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Volunteer Training on 4-H Involvement for Youth with Disabilities
Questions to be Answered • What is a developmental disability? • How does involving youth with disabilities fit with the • mission of 4-H? • What are some of the disabilities 4-H members might • have? • What are some things to keep in mind when working with • disabled youth? • What support can the 4-H office provide to help volunteers • in working with young people with disabilities?
How does involving young people with disabilities fit with the mission of 4-H? “To Make the Best Better” is the national motto of the 4-H program. The 4-H program’s mission is to help youth develop important life skills. All youth need opportunities to be involved in activities unique to their own talents and interests. 4-H can be an empowering pathway for youth with disabilities and their families to receive what they want and need: the opportunity to be involved, make friendships, and gain life skills.
What is a developmental disability? A developmental disability is defined as a physical or mental impairment that substantially limits one or more major life activity such as seeing, hearing, dressing, feeding, learning, and playing.
What are some of the disabilities 4-H members might have? • Cystic Fibrosis • Diabetes • Down’s Syndrome • Dyslexia • AD/HD • Asthma • Autism • Cerebral Palsy
What are some of the disabilities 4-H members might have? • Spina Bifida • Spinal Cord Injuries • Tourette Syndrome • Visual Impairment • Epilepsy • Hearing Impairments • Muscular Dystrophy • Speech & Hearing • Disorders
AD/HD Called Attention-Deficit/Hyperactivity Disorder, AD/HD is a neurological developmental disability characterized by inattentiveness, impulsivity and hyperactivity. While the exact cause of AD/HD remains unknown, it appears that it may have genetic ties. It is also thought that a chemical imbalance or deficiency of neurotransmitters in the brain may cause the disorder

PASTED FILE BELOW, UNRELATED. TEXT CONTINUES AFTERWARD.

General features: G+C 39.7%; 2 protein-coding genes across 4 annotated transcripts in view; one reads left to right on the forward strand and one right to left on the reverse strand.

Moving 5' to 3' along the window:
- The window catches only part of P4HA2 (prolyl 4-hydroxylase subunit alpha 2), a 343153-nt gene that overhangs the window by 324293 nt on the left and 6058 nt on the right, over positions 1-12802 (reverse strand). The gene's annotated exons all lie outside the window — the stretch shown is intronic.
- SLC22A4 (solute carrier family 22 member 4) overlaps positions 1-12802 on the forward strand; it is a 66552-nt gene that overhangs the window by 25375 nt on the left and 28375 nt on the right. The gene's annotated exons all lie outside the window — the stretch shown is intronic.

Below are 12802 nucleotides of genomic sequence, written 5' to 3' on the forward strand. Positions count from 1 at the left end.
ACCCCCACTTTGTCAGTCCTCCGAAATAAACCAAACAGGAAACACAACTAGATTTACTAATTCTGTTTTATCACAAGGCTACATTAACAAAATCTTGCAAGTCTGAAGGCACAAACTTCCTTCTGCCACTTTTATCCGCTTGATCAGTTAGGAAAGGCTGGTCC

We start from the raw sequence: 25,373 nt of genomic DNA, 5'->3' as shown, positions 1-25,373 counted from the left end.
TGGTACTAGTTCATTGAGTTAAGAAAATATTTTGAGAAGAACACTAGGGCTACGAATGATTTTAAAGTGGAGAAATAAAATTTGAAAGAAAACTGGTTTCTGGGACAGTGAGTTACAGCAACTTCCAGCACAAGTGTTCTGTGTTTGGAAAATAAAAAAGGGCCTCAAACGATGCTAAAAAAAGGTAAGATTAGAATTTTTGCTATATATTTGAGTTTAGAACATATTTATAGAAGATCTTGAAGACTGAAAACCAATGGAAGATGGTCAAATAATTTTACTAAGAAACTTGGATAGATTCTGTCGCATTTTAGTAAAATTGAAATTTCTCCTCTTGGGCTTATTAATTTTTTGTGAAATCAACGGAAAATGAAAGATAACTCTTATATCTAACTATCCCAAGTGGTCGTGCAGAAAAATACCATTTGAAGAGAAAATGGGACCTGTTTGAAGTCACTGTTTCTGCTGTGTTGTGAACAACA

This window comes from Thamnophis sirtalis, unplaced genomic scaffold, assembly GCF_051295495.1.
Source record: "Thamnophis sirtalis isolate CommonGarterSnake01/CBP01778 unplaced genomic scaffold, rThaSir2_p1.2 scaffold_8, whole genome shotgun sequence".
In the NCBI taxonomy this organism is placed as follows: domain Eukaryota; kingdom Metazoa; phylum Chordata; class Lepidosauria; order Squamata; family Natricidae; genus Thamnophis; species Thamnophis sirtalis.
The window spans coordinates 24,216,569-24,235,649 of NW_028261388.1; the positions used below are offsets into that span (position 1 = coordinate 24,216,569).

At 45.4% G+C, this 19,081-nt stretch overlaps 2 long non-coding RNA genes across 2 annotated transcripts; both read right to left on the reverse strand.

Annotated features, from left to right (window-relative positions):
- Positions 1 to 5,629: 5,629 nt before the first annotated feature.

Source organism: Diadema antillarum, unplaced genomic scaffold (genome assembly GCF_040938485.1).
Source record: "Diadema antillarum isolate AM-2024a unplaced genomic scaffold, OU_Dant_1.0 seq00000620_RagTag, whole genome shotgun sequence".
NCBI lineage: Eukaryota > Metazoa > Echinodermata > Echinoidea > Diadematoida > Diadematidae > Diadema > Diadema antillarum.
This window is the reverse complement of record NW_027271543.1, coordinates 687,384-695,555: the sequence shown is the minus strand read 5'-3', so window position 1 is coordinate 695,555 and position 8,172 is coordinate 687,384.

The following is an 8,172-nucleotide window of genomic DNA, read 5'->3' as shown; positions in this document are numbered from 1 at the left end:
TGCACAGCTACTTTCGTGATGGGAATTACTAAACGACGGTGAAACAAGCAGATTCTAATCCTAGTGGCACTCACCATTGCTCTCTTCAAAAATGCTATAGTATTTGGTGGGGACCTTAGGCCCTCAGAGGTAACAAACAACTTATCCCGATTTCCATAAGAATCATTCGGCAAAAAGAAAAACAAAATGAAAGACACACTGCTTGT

Asthma Causes the airways to become blocked or narrowed when exposed to a trigger. When the airways come into contact with a trigger they become inflamed and the related muscles tighten up, causing the narrowing of the airways. Triggers can include exposure to cold air, exercise, viral infections, smoke, or allergens.
Autism Is characterized by problems in developing appropriate social, communicative, and behavioral skills. Autism is more common in males than females. It was a wide range of severity. One person may blend into society with only a few communication or social-interaction problems. Another may not have the skills to communicate at all.
Cerebral Palsy Is a brain abnormality that results from abnormal development or damage to the brain before, during, or shortly after birth. It is a multiple handi- capping condition that includes problems with balance, speech, and overall motor function. Learning disabilities are present in some individuals, as is mild to severe delays in mental development. About half of those with cerebral palsy experience seizures.
Cystic Fibrosis A genetic disease that causes the body to produce thick mucus, which then clogs the lungs. This disease can lead to potentially deadly lung infections. Cystic fibrosis is a recessive genetic disease. In order to have cystic fibrosis, a person needs to inherit a recessive cystic fibrosis gene from each parent.
Diabetes A disease in which the pancreas does not produce insulin, or the body does not effectively use the insulin produced. Insulin is the hormone needed to convert sugars into energy. Complications of diabetes can be life threatening when blood sugar goes either too low or too high.
Down’s Syndrome A genetic birth defect that causes delays in physical and mental development. Down’s syndrome is caused by an error in cell division that occurs at conception. There is increased risk of giving birth to a child with Down’s syndrome as the age of the mother increases. Children with Down’s syndrome complete most developmental tasks but do so a later age than children without Down’s syndrome.
Dyslexia Is a learning disability that causes problems with reading, writing, and spelling. In a person who is dyslexic, the right hemisphere of the brain is used to process reading as compared to the typical left. The cause is unknown, but there is a genetic link in families. Other factors that may contribute to dyslexia include environment, education, and child- rearing.
Epilepsy A brain disorder in which electrical signals are disrupted. This disruption leads to seizures. Seizures may range from brief changes in a person’s body movement or awareness to violent convulsions. In many cases, the cause is unknown; but some epilepsy cases may be caused from head injuries, meningitis, brain tumors, stroke and other degenerative brain diseases.
Hearing Impairments Hearing impairment is the loss or absence of the ability to hear some or all sounds. There are three classifications of hearing loss. Conductive Hearing Loss – sound waves are blocked from traveling through the middle ear. Sensorineural Hearing Loss – caused by damage in the inner ear to the hair cells and/or nerve fibers. Central Hearing Loss – occurs when there is damage to the hearing pathway to the brain.